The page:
Images of Karrar, New Iranian Tank, Released

  • The Iranian designed tank has successfully passed the final stage of testing, and is now ready for delivery to the troops.
  • The tank is similar to the Russian T-90MS.
  • The last Iranian development, the Zulfiqar tank, has been produced in the amount of 300 units since 1996. 

A Twitter user with the handle “Reza_Mad” published an image of a production version of an Iranian tank on Sunday. The tank differs from the previously shown samples. Images of the first mass-produced main battle tank (MBT) of the Iranian production Karrar appeared on the social networks.

Karrar (“Striker”) is an Iranian fourth generation main battle tank. The tank was announced on 12 March 2017. At the announcement, it was stated that it possessed an electro-optical fire control system, a laser rangefinder, ballistic computer and could fire at both stationary and mobile targets in day or night.

According to Army Recognition, the Iranian-designed tank has successfully passed the final stage of testing, and is now ready for delivery to the troops. It is worth noting that back in 2017, it was announced that it was ready for mass production of Karrar, but the Western sanctions and the level of the Iranian industry did not allow to start production on time.

The Iranian tank is based on the chassis of the Soviet T-72 tank, modifications of which were made in Iran under license. The T-72 is a family of the Soviet era main battle tanks that first entered production in 1971. In addition, the T-72A version introduced in 1979 is considered a second-generation main battle tank.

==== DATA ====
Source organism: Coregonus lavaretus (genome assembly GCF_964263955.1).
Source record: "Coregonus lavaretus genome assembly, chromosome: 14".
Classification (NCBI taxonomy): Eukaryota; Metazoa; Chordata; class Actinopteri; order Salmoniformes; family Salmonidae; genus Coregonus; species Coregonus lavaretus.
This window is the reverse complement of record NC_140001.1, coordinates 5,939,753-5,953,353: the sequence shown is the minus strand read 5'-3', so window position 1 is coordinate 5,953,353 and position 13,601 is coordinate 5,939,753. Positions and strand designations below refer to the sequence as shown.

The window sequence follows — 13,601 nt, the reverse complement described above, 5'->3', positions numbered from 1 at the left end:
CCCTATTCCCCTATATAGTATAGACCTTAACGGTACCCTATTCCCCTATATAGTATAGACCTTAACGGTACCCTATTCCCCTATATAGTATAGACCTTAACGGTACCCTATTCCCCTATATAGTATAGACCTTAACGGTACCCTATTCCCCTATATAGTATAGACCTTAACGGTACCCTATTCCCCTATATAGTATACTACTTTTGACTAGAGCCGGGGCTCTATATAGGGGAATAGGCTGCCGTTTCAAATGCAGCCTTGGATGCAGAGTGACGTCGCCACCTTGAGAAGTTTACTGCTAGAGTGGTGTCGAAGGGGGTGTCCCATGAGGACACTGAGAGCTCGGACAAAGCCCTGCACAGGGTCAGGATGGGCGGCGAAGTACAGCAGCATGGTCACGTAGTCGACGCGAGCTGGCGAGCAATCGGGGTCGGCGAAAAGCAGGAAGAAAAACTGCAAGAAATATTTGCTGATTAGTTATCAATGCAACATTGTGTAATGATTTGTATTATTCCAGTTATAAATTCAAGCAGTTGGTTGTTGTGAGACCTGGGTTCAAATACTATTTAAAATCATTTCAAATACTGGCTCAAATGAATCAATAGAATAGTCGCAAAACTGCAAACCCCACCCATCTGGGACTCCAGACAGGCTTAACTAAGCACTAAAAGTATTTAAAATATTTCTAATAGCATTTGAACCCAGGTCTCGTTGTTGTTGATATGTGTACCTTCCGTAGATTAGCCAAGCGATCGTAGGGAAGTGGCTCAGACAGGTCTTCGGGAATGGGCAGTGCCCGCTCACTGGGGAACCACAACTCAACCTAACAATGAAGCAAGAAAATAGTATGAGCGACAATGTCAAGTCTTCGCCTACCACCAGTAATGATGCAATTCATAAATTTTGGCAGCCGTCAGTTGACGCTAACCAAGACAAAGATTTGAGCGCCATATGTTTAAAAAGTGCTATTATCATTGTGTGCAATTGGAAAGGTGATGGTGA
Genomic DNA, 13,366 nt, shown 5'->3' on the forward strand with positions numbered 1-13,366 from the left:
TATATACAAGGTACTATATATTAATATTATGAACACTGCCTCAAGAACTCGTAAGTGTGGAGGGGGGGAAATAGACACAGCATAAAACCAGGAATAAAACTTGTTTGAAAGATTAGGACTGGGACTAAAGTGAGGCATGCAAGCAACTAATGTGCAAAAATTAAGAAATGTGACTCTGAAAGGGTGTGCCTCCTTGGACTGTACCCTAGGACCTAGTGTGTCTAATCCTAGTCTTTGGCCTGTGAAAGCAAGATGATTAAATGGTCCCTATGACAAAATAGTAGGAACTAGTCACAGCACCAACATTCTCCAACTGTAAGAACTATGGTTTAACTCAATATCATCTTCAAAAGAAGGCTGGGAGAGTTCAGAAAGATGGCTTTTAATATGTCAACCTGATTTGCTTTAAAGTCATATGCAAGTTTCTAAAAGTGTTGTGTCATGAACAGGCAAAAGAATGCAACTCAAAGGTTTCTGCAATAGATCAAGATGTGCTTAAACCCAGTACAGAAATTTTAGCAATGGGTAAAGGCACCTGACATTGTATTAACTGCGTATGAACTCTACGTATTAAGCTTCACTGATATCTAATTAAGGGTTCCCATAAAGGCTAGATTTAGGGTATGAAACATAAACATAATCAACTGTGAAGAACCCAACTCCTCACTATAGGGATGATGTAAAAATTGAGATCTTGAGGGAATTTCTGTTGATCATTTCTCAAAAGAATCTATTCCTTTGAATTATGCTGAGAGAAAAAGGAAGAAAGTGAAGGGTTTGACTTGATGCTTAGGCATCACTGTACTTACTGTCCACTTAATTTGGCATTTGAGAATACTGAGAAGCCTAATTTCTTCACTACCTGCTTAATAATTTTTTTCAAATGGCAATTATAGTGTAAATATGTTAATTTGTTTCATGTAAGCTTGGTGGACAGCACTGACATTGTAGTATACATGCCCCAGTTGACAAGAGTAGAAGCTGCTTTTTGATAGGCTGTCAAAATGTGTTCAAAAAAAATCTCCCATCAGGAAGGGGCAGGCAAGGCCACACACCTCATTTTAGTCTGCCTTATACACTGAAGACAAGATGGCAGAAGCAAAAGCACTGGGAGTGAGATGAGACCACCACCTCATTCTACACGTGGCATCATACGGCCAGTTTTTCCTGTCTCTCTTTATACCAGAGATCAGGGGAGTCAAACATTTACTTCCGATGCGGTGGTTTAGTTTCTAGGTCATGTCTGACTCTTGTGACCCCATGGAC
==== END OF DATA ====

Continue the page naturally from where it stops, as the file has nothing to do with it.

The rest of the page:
The hull and undercarriage were kept from the T-72S, and the tower gave way to a new welded structure. Externally, the tank is similar to the Russian T-90MS, but Iranian designers claim that the Karrar is fully engineered by Iran.

The Twitter image also depicts the dynamic protection blocks. The location of the blocks resembles the protection scheme of the T-72B3 and T-90M. The upgraded T-90 is also reminiscent of a tower with a forgotten niche for ammunition, which increases the survival rate of the crew in the event of a defeat of the warhead.

However, the main ammunition is still located in the automatic loader. The main armament of the Carrara also did not change. The designers left the 125-mm 2A46M gun, an open-type anti-aircraft machine gun with a 12.7-mm NSVT machine gun, and a paired PKT.

The Iranians have previously stated that their tank will be able to launch anti-tank missiles from the barrel of the gun, so we can assume that the Karrar received a copy of the Soviet KUV “Reflex.”

Zulfiqar is an Iranian main battle tank, conceived by Brigadier General Mir-Younes Masoumzadeh, deputy ground force commander for research and self-sufficiency of the armed forces. It is named after Zulfiqar, the legendary sword of Ali the fourth Caliph and the first Shiite Imam. It’s also known as Zolfaqar.

Furthermore, the main changes are related to the security. The on-board projection of the hull is covered with rubber-cloth screens, on top of which are fixed blocks of dynamic protection, externally similar to the Russian “Relic.”

However, the characteristics of the DZ are kept secret. The front part of the body is covered with dynamic protection blocks, similar to the enlarged DZ “Contact.”

In addition, dynamic protection appeared on the roof of the tower. On the first samples of the Karrar, it was absent. Also, on the tower there is a new gunner’s sight and a wind sensor. Apparently, the series went to the upgraded Slovenian fire control system Fotona EFCS3-55.

The Karrar repeats the characteristics of the Soviet-made 72S with an 840-horsepower diesel engine, which is unlikely to provide higher dynamics. The scale of the planned mass production is also questionable.

It should be noted that the last Iranian development, the Zulfiqar tank, has been produced in the amount of 300 units since 1996. The tensions between Iran and the West continue. Therefore, any new development in the defense sphere should be looked at.

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Christina Kitova

I spent most of my professional life in finance, insurance risk management litigation.

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